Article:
Prognostic models for traumatic brain injury (TBI) are important tools both in clinical practice and research if properly validated, preferably by external validation. Prognostic models also offer the possibility of monitoring performance by comparing predicted outcomes with observed outcomes. In this study, we applied the prognostic models developed by the International Mission on Prognosis and Analysis of Clinical Trials in TBI (IMPACT) in an Italian multi-center database (Neurolink) with two aims: to compare observed with predicted outcomes and to check for a possible improvement of clinical outcome over the 11 years of patient inclusion in Neurolink. We applied the IMPACT models to patients included in Neurolink between 1997 and 2007. Performance of the models was assessed by determining calibration (with calibration plots) and discrimination (by the area under the receiver operating characteristic curve [AUC]). Logistic regression analysis was used to analyze a possible trend in outcomes over time, adjusted for predicted outcomes. A total of 1401 patients were studied. Patients had a median age of 40 years and 51% had a Glasgow Coma Scale motor score of 5 or 6. The models showed good discrimination, with AUCs of 0.86 (according to the Core Model) and 0.88 (Extended Model), and adequate calibration, with the overall observed risk of unfavorable outcome and mortality being less than predicted. Outcomes significantly improved over time. This study shows that the IMPACT models performed reasonably well in the Neurolink data and can be used for monitoring performance. After adjustment for predicted outcomes with the prognostic models, we observed a substantial improvement of patient outcomes over time in the three Neurolink centers.

Clinical results and outcome improvement over time in traumatic brain injury / P. Di Deo, H. Lingsma, D. Nieboer, B. Roozenbeek, G. Citerio, L. Beretta, S. Magnoni, E.R. Zanier, N. Stocchetti. - In: JOURNAL OF NEUROTRAUMA. - ISSN 0897-7151. - 33:15(2016 Nov 15), pp. 2019-2025. [10.1089/neu.2015.4026]

Clinical results and outcome improvement over time in traumatic brain injury

S. Magnoni;N. Stocchetti
Ultimo
2016-11-15

Abstract

Prognostic models for traumatic brain injury (TBI) are important tools both in clinical practice and research if properly validated, preferably by external validation. Prognostic models also offer the possibility of monitoring performance by comparing predicted outcomes with observed outcomes. In this study, we applied the prognostic models developed by the International Mission on Prognosis and Analysis of Clinical Trials in TBI (IMPACT) in an Italian multi-center database (Neurolink) with two aims: to compare observed with predicted outcomes and to check for a possible improvement of clinical outcome over the 11 years of patient inclusion in Neurolink. We applied the IMPACT models to patients included in Neurolink between 1997 and 2007. Performance of the models was assessed by determining calibration (with calibration plots) and discrimination (by the area under the receiver operating characteristic curve [AUC]). Logistic regression analysis was used to analyze a possible trend in outcomes over time, adjusted for predicted outcomes. A total of 1401 patients were studied. Patients had a median age of 40 years and 51% had a Glasgow Coma Scale motor score of 5 or 6. The models showed good discrimination, with AUCs of 0.86 (according to the Core Model) and 0.88 (Extended Model), and adequate calibration, with the overall observed risk of unfavorable outcome and mortality being less than predicted. Outcomes significantly improved over time. This study shows that the IMPACT models performed reasonably well in the Neurolink data and can be used for monitoring performance. After adjustment for predicted outcomes with the prognostic models, we observed a substantial improvement of patient outcomes over time in the three Neurolink centers.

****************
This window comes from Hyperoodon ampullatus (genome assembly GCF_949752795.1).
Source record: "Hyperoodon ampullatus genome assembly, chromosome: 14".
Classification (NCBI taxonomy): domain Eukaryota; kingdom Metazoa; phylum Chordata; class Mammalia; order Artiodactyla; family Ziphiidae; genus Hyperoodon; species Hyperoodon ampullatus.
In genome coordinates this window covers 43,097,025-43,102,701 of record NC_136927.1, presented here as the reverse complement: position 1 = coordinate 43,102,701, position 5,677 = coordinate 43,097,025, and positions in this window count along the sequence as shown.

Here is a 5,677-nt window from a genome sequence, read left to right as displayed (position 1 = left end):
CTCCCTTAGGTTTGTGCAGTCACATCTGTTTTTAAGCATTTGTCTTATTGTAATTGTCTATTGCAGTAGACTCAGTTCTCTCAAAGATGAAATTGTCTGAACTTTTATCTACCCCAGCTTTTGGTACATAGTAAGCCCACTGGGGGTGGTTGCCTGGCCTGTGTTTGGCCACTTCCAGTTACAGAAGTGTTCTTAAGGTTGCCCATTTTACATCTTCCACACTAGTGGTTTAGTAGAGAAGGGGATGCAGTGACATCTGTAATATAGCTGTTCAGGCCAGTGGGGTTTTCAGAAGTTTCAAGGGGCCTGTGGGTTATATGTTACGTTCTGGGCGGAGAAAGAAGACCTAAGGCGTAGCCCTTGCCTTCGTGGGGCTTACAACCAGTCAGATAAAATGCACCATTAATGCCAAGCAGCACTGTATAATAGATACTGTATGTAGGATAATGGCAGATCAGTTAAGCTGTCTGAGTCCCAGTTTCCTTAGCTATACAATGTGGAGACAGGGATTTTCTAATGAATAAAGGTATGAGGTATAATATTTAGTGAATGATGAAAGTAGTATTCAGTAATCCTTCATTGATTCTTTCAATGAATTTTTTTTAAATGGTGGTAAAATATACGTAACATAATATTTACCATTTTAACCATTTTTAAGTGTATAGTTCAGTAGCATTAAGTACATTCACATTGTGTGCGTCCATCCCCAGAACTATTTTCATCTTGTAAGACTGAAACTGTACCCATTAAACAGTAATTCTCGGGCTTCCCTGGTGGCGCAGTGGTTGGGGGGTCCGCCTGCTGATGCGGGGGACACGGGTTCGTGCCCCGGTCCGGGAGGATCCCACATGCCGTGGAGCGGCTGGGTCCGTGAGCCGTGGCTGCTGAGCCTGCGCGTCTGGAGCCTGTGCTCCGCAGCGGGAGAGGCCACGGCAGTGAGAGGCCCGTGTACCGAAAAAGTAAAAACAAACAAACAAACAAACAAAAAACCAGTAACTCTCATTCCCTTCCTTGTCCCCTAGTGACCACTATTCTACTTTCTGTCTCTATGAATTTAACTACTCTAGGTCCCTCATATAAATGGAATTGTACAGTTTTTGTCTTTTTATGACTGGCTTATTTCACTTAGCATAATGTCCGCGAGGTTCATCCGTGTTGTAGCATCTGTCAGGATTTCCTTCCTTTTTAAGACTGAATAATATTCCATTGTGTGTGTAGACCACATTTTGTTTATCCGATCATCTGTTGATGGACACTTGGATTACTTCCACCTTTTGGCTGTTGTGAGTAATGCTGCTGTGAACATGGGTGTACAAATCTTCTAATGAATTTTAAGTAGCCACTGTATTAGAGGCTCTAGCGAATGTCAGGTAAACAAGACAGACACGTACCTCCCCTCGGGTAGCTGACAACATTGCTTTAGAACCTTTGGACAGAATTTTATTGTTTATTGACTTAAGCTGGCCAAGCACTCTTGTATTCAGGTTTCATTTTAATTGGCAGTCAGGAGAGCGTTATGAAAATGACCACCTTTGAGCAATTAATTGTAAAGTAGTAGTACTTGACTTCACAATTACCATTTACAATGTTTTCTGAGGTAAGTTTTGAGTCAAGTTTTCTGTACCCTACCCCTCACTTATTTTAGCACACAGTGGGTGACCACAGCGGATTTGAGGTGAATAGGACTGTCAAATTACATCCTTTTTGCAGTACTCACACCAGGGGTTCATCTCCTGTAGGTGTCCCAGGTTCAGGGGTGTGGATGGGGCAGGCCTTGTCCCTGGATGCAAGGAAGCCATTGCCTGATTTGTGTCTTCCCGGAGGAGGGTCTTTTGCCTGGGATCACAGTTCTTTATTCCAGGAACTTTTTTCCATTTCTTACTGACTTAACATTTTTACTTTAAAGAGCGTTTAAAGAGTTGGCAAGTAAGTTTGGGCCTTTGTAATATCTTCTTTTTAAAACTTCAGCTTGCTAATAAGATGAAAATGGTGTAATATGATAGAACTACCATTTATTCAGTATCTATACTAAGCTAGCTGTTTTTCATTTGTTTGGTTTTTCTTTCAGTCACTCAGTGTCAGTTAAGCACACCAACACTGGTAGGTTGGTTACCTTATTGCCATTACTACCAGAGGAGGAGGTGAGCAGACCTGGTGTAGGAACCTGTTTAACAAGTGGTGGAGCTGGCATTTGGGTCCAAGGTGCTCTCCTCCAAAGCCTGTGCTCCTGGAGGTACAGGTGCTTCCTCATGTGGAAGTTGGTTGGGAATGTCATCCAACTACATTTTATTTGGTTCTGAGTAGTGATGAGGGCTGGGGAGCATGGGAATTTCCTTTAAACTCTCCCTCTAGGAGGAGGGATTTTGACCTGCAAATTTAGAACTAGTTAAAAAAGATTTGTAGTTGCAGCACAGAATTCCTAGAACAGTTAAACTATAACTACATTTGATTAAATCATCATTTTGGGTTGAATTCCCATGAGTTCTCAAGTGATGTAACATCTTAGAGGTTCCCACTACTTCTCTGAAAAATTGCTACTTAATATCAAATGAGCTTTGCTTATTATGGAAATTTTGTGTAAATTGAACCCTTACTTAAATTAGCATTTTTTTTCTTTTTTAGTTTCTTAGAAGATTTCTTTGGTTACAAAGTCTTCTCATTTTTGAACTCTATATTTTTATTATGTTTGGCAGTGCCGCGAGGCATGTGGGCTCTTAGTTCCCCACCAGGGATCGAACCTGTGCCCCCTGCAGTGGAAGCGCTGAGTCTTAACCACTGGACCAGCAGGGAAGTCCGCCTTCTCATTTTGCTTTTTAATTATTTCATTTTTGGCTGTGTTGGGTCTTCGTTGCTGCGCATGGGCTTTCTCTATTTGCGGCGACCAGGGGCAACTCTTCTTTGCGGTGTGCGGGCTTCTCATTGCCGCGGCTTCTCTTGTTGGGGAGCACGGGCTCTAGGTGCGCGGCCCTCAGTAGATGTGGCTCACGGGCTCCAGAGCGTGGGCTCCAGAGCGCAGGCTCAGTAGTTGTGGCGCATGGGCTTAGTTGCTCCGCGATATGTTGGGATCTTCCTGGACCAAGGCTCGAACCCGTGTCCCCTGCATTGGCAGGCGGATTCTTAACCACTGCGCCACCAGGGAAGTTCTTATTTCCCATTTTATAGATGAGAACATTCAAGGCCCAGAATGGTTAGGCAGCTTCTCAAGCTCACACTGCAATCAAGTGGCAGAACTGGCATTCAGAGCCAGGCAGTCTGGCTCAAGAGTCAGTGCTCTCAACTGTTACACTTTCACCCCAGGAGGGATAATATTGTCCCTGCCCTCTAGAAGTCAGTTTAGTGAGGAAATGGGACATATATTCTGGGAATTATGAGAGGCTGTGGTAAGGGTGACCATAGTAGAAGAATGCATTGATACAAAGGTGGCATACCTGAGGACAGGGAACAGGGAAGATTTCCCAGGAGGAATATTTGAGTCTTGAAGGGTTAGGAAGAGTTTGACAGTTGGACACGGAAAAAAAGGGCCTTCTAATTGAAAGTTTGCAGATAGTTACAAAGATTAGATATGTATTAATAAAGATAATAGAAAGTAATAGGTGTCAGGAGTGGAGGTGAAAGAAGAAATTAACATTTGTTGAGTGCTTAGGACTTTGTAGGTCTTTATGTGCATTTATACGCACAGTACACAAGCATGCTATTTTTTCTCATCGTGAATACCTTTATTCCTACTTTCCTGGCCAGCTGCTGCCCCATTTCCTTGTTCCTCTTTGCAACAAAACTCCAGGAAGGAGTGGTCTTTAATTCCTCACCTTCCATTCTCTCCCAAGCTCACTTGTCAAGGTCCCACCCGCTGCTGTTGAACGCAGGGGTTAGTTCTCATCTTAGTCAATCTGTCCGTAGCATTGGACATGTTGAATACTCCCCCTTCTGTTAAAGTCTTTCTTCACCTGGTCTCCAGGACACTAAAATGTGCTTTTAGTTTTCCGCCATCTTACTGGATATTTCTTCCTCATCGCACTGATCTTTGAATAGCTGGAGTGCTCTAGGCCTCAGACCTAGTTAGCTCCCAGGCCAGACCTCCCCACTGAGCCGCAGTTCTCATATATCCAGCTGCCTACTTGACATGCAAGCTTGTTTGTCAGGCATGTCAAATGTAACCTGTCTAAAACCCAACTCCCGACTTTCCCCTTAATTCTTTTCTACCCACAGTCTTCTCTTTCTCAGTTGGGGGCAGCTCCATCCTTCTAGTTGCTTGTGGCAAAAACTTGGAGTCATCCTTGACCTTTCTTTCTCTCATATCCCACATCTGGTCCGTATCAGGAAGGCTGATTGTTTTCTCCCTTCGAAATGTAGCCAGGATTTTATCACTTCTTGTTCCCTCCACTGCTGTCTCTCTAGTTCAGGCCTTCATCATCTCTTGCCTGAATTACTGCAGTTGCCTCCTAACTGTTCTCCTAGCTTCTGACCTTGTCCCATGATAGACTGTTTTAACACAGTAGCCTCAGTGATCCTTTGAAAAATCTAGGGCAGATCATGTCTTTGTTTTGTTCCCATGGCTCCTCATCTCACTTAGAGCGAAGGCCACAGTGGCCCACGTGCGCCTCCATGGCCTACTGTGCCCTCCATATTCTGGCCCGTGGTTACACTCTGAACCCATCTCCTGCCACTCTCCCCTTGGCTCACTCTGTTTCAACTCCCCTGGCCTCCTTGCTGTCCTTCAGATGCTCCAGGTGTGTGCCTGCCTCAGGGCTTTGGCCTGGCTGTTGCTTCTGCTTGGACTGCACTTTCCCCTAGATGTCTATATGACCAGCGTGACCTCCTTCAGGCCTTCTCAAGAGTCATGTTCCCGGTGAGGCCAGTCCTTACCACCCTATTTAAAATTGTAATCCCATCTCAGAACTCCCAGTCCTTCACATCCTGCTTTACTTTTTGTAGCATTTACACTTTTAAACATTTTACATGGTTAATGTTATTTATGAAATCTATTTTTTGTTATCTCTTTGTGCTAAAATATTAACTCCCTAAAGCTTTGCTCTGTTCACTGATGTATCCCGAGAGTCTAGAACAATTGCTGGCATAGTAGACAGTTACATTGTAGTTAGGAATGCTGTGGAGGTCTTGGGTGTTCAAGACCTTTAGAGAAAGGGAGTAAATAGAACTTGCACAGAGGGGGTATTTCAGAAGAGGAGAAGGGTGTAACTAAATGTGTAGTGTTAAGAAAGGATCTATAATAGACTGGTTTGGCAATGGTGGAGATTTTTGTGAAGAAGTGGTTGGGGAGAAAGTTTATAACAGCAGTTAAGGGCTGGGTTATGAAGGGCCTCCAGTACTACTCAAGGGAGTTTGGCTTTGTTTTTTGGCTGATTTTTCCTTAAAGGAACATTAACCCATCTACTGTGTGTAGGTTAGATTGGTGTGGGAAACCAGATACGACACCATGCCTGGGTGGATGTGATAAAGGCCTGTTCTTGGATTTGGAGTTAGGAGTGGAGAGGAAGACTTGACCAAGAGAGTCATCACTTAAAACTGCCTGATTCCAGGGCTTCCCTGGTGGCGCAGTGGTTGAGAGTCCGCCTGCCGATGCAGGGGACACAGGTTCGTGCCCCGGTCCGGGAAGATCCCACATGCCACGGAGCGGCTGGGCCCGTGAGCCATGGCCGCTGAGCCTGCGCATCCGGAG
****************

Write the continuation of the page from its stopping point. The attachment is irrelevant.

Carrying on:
outcome; prognostic models; traumatic brain injury
Settore MED/41 - Anestesiologia
6-mag-2016
Article (author)
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Utilizza questo identificativo per citare o creare un link a questo documento: http://hdl.handle.net/2434/422405
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